Monday, December 7, 2009

CDI and Declarative Transactions...

Ok, so since I'm already on the books for declaring that CDI/JSR-299 will become the dominant framework of the Java EE standards, while pushing EJB 3 off to the side, let's start to figure out how this could work... I don't think too many people would argue that the number one reason for using EJB 3.x Session beans are the Declarative Transaction support -- that is, being able to create and commit a new Transaction around a method call by annotating it with @TransactionAttribute(TransactionAttributeType.REQUIRED) -- and compared to the boilerplate code that needs to be put in place to do it programatically, it is indeed a pretty nice feature...

So how can this be done in CDI? Simple -- with Interceptors... CDI actually reuses the interceptor support from EJB 3, but it takes it a step further -- it allows you to use a custom annotation to bind your code to the interceptor definition in a pretty slick way... but first, consider the following interceptor, which might be the most basic implementation of Declarative Transactions:

//import removed...

@RequiredTx @Interceptor
public class RequiredTransactionInterceptor implements Serializable {
@Resource
private UserTransaction utx;

@AroundInvoke
public Object openIfNoTransaction(InvocationContext ic) throws Throwable {
boolean startedTransaction = false;
if(utx.getStatus() != Status.STATUS_ACTIVE) {
utx.begin();
startedTransaction = true;
}

Object ret = null;
try {
ret = ic.proceed();

if(startedTransaction)
utx.commit();
} catch(Throwable t) {
if(startedTransaction)
utx.rollback();

throw t;
}

return ret;
}
}


You'll notice that most of this looks familiar -- we're not implementing any particular Interface, we can use any old name for our wrap-around method, we use the @AroundInvoke annotation to indicate which method is to be used for intercepting, and how it's used, etc. The only thing new here comes on the first line -- the dual annotations of @RequiredTx and @Interceptor... so far this is wicked easy!

So what the heck are those annotations? Well, the @Interceptor annotation is part of the javax.interceptor package, and was added as part of the CDI spec -- clever how they snuck a new annotation in but didn't put it under any CDI-specific package, eh?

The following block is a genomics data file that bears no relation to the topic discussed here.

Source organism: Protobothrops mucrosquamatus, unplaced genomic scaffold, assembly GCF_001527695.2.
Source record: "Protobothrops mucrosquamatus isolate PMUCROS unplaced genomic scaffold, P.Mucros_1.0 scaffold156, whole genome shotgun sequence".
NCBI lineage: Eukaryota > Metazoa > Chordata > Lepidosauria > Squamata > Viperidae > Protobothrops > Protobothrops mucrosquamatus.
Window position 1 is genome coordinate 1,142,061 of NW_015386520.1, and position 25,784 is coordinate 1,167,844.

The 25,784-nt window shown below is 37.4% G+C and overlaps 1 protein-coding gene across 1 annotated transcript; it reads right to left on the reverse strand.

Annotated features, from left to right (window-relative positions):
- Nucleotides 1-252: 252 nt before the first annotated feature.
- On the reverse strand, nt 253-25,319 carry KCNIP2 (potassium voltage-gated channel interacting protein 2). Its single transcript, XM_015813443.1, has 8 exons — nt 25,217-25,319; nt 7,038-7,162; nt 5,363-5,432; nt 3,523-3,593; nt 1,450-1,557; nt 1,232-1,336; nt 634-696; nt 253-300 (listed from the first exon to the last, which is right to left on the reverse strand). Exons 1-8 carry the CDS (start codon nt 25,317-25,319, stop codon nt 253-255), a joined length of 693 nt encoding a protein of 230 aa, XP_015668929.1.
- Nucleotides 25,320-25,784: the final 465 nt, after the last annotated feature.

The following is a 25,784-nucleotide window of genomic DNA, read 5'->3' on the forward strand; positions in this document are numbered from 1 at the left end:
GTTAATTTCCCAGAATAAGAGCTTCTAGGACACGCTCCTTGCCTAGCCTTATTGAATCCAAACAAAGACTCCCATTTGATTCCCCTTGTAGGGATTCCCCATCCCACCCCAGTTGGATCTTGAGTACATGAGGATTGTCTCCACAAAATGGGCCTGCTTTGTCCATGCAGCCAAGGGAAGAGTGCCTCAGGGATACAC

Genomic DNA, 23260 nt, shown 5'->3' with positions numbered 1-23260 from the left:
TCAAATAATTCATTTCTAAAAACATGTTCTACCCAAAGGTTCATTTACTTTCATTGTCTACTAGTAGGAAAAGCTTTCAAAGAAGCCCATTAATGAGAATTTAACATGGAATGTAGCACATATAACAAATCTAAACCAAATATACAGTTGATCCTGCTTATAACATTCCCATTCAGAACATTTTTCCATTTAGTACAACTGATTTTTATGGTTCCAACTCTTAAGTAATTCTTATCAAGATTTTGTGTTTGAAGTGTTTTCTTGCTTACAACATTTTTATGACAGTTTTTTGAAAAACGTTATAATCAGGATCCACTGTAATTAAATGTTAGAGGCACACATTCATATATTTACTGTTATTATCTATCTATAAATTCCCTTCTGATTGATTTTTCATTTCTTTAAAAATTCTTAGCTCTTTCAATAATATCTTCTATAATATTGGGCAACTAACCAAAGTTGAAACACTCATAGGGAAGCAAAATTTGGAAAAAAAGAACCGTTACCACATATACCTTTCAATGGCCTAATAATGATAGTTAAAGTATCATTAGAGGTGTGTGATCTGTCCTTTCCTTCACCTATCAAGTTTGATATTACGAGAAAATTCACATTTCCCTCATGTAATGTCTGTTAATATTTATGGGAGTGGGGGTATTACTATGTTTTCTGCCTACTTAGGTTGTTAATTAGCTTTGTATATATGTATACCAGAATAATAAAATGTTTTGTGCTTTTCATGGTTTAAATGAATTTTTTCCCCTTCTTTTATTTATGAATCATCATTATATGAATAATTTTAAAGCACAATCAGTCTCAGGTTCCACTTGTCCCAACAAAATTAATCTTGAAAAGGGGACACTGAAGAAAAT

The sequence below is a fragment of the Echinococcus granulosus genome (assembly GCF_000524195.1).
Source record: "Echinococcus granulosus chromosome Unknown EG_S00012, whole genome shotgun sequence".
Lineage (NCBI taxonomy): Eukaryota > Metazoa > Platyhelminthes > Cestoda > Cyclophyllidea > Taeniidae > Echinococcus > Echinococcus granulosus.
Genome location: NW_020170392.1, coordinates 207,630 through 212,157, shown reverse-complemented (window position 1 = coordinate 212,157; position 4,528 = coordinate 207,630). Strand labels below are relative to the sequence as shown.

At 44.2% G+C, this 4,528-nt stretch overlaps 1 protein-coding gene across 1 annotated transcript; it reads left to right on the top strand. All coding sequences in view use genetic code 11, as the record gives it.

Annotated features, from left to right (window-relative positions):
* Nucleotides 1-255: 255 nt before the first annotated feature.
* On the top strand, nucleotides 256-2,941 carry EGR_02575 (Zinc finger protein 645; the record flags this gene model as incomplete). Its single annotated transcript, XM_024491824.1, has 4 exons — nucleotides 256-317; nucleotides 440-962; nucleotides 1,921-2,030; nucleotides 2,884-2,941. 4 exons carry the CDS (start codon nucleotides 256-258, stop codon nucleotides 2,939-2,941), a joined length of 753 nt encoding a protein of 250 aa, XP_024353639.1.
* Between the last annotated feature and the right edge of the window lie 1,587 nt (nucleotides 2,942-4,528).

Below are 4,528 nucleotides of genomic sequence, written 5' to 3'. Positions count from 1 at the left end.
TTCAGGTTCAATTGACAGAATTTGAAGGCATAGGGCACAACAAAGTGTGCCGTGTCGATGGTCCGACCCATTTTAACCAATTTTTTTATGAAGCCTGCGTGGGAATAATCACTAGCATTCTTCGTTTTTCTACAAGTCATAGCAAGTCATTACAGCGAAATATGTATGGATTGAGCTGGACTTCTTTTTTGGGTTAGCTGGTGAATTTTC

The other annotation is one of my own, and when used in concert with @Interceptor, it acts as the 'binding definition' of the interceptor -- you can then put the @RequiredTx annotation on any method or class of any CDI bean, and it will be as if you've annotated an EJB with '@Interceptors(RequiredTransactionInterceptor.class)', only not as wordy (and why would you write a transactional interceptor that mimics the EJB usage, and then use it on an EJB?)

Without further ado, the definition of our annotation:

//more imports removed...

@InterceptorBinding
@Retention(RetentionPolicy.RUNTIME)
@Target({ElementType.METHOD, ElementType.TYPE})
public @interface RequiredTx {
}


Not much here -- the only thing you may not have seen before is that InterceptorBinding annotation, which simply declares that this annotation is used to bind an interceptor to a method or class... simple -- but how is it used? This is the cool part -- just annotate any old CDI bean with this, and you're good to go -- like this:

//yep -- no imports here either...

@Named
public class UserGetterer {
@RequiredTx
public User loadUser() {
\\Do some fancy JPA loadin' here
}
}



Load that up in your webapp, point your fancy JSF 2.0 preRenderView event to "#{userGetterer.loadUser()}", and voila -- you are loading your data in a transaction... sweet!

Doh -- almost forgot
What's that? It didn't work? Crap... oh wait, one last thing -- we need to enable our interceptor... This part is easy to forget, but easy to do -- you need to add an <interceptors> element to your beans.xml... (you did add the beans.xml file, right?)... try this:


<beans>
<interceptors>
<class>com.your.package.RequiredTransactionInterceptor</class>
</interceptors>
</beans>